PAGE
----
FATCA internal controls and indicia detection can be appended to existing KYC and on boarding processes that are automated within CRM software. This results in fewer and more complete customer processes, earlier detection and fewer systems for users to use and IT to manage. Below is simple CRM screenshot which shows a sample on-boarding process guide at the top and FATCA indicia criteria which have been added to the on-boarding client data in the form.

FATCA CRM


FATCA requirements call for diligence and review procedures for information that is or should be in your CRM system. By capturing FATCA data as part of the KYC, the CRM system can also apply automated workflow rules at the time of client or financial product onboarding. For example, for clients unable (or unwilling) to demonstrate proof of address, a workflow rule can automatically deliver a W-8 form, with notice that failure to complete the form will require the bank to designate the client as a Recalcitrant Individual and apply withholding.

Or similarly, if a client purchases a financial product such as a current account, annuity or mutual fund in excess of prescribed threshold values (i.e. USD $25,000), the CRM system can automatically include that transaction in the relevant FATCA reporting and can prescribe additional diligence measures. Similar client processes can be applied to other FATCA measures such as the client’s annual average aggregate balances.

Trying to build this type of customer data capture, automated processes, information reporting and conditional workflow automation outside the CRM application is essentially rebuilding software capabilities that are already available in packaged software.

Applying a strategic or long-term view and embedding FATCA into your customer relationship objectives, processes and systems can actually minimize the compliance burden and more so, contribute to existing strategic objectives such as improving client data quality and growing client relationships. End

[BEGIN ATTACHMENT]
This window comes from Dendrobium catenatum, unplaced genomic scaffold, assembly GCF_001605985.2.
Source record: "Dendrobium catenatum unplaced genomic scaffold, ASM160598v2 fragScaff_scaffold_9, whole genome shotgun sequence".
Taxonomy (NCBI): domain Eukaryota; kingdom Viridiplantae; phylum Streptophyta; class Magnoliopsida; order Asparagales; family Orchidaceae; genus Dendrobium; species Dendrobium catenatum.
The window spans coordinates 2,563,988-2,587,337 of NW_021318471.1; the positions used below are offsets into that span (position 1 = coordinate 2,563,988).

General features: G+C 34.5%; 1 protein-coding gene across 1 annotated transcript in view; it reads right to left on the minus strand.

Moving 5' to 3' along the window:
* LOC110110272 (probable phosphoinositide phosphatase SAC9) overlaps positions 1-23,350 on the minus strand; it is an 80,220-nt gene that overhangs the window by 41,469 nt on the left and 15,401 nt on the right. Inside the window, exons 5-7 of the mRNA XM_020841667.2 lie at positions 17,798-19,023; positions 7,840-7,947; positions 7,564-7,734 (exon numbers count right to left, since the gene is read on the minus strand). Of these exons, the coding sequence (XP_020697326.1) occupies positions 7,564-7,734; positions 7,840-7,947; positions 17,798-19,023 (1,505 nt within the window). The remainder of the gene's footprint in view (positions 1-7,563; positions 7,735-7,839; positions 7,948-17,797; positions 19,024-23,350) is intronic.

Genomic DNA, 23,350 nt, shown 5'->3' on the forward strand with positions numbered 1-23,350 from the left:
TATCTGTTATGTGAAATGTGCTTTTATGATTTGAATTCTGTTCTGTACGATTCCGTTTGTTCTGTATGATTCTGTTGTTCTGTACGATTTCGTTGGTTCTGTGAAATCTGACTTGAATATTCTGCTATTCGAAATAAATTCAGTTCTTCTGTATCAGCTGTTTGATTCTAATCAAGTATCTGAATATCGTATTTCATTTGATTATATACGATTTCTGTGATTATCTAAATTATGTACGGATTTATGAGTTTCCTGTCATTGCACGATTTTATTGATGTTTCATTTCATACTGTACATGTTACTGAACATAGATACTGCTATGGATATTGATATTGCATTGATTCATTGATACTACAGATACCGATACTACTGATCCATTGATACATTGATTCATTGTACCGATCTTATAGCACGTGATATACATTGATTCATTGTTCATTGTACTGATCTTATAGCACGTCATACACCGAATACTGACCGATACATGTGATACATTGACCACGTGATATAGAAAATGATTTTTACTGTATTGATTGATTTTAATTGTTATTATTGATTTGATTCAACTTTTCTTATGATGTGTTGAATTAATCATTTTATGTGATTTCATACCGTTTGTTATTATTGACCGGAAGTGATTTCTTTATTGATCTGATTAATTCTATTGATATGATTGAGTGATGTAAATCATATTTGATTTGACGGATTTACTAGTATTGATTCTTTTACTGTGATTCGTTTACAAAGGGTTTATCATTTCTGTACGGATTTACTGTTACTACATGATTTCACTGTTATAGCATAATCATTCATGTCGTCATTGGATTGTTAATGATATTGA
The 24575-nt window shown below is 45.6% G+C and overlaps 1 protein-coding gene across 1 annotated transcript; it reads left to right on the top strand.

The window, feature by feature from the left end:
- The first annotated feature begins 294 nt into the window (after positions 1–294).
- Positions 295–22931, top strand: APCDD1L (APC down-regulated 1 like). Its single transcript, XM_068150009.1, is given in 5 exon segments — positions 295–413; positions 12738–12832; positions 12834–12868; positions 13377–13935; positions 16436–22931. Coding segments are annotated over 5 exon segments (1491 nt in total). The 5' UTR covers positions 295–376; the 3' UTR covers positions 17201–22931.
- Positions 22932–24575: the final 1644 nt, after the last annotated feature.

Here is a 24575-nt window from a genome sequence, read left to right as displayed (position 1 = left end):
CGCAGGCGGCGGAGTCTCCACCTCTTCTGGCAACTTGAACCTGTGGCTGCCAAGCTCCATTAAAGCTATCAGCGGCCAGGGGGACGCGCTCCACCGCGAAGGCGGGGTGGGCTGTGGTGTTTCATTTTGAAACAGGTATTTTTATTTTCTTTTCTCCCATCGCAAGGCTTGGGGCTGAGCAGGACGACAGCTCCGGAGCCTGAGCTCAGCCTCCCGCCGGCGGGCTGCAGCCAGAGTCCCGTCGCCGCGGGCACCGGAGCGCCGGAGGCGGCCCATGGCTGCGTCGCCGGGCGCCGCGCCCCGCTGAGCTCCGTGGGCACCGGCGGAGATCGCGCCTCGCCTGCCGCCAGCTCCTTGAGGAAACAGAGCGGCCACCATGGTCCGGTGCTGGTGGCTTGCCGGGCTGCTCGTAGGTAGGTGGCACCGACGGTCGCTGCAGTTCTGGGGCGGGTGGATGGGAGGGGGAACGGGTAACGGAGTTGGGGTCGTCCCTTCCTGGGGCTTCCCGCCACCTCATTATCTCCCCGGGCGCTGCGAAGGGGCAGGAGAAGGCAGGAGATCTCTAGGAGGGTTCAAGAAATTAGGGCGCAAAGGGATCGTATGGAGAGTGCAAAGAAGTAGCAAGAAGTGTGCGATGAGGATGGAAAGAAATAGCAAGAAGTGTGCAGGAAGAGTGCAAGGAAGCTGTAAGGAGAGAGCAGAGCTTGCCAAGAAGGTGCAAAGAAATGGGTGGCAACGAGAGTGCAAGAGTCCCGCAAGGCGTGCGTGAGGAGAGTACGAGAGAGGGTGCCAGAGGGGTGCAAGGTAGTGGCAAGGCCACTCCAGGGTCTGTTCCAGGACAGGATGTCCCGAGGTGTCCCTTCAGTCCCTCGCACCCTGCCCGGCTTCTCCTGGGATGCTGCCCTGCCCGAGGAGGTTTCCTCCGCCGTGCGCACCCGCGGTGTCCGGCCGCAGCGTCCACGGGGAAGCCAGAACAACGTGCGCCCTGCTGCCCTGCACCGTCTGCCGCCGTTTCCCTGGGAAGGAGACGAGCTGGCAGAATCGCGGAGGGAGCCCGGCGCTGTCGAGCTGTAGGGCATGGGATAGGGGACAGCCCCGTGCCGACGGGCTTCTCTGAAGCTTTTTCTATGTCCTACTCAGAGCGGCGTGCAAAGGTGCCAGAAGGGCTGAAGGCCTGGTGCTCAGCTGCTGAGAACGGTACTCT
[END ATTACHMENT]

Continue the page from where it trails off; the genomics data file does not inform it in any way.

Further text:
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NOTICE: This article and the content on this website are offered only as a public service to the web community and do not constitute tax or legal advice.


Comments (4) — Comments for this page are closed —

Guest McGinnis
  What are the FATCA indicia you reference?
  Chuck Chuck Schaeffer
    They include, but are not limited to, a client who meets any of the following criterion: U.S. citizen, U.S. nationality/birth, U.S. tax residence, U.S. residence/mailing, U.S. phone number, U.S. transfer instructions and U.S. power of attorney. Generally, any one of these criteria should flag a positive FATCA indicia designation, however, that alone may not determine the FATCA status for IRS reporting purposes. This is complex, and even somewhat fluid legislation, so make sure you consult your legal advisor.

Guest Sanjay Mohad
  Is FATCA implementation typically done by IT?
  Chuck Chuck Schaeffer
    In my opinion, FATCA implementation should be performed like any other business application deployment. The effort should have executive sponsorship and be driven by business leaders who team with IT (and not be positioned as an IT project). Because FATCA requires the designation of a Responsible Officer (RO), sometimes called the Chief Responsibility Officer, this role is likely the business sponsor. Because it’s the RO who’s accountable for the compliance program required to satisfy the FFI’s agreement with the IRS and also periodically review and personally certify policies, procedures, internal controls, due diligence of pre-existing accounts and other measures, it’s a very good idea to get the RO involved in the planning and deployment process as early as possible.
 

 

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Integrating FATCA compliance into your customer relationship objectives, processes and systems will minimize the compliance burden and more so, contribute to existing strategic objectives such as improving client data quality and growing client relationships.